Raymond Richman - Jesse Richman - Howard Richman
Richmans' Trade and Taxes Blog
Committee Hearing reveals that Currency Bill is Too Weak
On September 15, the House Ways and Means Committee held hearings about Chinese currency manipulations. The committee was remarkably united. One representative after another took shots at China’s trade manipulations.
They were almost all agreed that something had to be done, that President Obama’s policy was failing, that Secretary Geithner was not helping, and that China was not playing by the international rules. But they were not united about Rep. Tim Ryan’s bipartisan Currency Exchange Rate Reform Act (HR 2378), designed to end the trade manipulations that put American goods at a competitive disadvantage in U.S. and world markets.
If China were to really stop manipulating its currency, it would have to balance trade, which would result in more American exports to China as well as fewer American imports from China. But the opposition to Ryan’s bill claimed that the bill would hurt American exporters.
For example, Rep. Dave Camp (Republican from Michigan) perceptively pointed out that China is increasingly turning to socialism as a way to keep out American products. He said: “(W)e cannot lose sight of more fundamental problems with China's economy that affect our trade balance, including the increasingly blatant and disturbing increase in the economic dominance of state-owned enterprises and the proliferation of non-tariff barriers preventing U.S. companies from exporting to China." In short, he didn’t see the bill doing anything to counteract China’s increasing barriers to American products.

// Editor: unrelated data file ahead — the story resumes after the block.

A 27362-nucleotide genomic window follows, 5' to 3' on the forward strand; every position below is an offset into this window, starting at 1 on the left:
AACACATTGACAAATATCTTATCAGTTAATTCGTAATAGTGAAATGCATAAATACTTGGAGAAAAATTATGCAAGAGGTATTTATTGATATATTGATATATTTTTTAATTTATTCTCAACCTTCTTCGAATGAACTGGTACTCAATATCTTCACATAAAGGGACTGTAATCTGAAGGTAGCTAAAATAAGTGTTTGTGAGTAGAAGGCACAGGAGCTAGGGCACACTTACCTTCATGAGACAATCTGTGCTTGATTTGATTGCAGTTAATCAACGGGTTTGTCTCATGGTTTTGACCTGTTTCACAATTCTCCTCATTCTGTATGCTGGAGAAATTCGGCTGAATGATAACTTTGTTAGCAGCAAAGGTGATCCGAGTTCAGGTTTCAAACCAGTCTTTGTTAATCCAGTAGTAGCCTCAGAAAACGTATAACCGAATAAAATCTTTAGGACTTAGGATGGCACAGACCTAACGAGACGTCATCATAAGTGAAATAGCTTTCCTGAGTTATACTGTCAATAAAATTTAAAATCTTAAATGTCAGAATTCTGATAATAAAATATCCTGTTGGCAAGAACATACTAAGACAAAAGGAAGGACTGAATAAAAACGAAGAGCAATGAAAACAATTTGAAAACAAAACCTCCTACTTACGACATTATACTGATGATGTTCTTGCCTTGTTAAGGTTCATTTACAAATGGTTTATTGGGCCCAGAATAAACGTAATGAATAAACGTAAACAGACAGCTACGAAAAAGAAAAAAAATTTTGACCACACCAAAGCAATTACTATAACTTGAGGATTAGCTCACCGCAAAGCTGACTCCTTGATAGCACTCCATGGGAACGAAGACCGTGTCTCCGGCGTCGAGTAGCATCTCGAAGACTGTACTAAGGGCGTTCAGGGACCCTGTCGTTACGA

Similarly, two state representatives from Kansas and Nebraska claimed that the bill could hurt American agricultural exports to China. Rep. Dave Reichert of Washington, a state with Boeing and many other big exporters, didn’t express an opinion, but he wanted to know, “What would be the effect on increasing US exports in China?”
Why is there any question about a bill designed to stop currency manipulations? After all, if Ryan's bill worked as designed, trade would balance. American exporters would gain, not just American companies that compete with imports.
Unfortunately, the Currency Exchange Rate Reform Act is not tough enough. Instead of a hard-striking across-the-board tariff on Chinese products, the bill provides for industry-by-industry countervailing tariffs to be phased in over time by the Commerce Department, giving China time to fight the tariffs with its own tit-for-tat tariffs accompanied by its own WTO suits.
The bill completely misses the innovation of our scaled tariff proposal, that the tariff rate be adjusted quarterly in order to take in as U.S. government revenue half of our trade deficit with China. China would want to import Boeing Aircraft and Kansas wheat, in order to lower our tariff rate on their computers and windmills.
Ryan's bill is well-intentioned, but it is too tepid. The same is true of Senator Schumer’s bipartisan Currency Exchange Rate Oversight Reform Bill (S. 3134). The time has come for a strong enough bill to balance trade, not just help those American companies that complete with imports.
With just the few significant changes that we noted in our written testimony to the committee, Ryan's bill or Schumer's bill could take the profit out of currency manipulation, help balance the federal budget, reduce American imports, increase American exports, and resume America’s economic growth.
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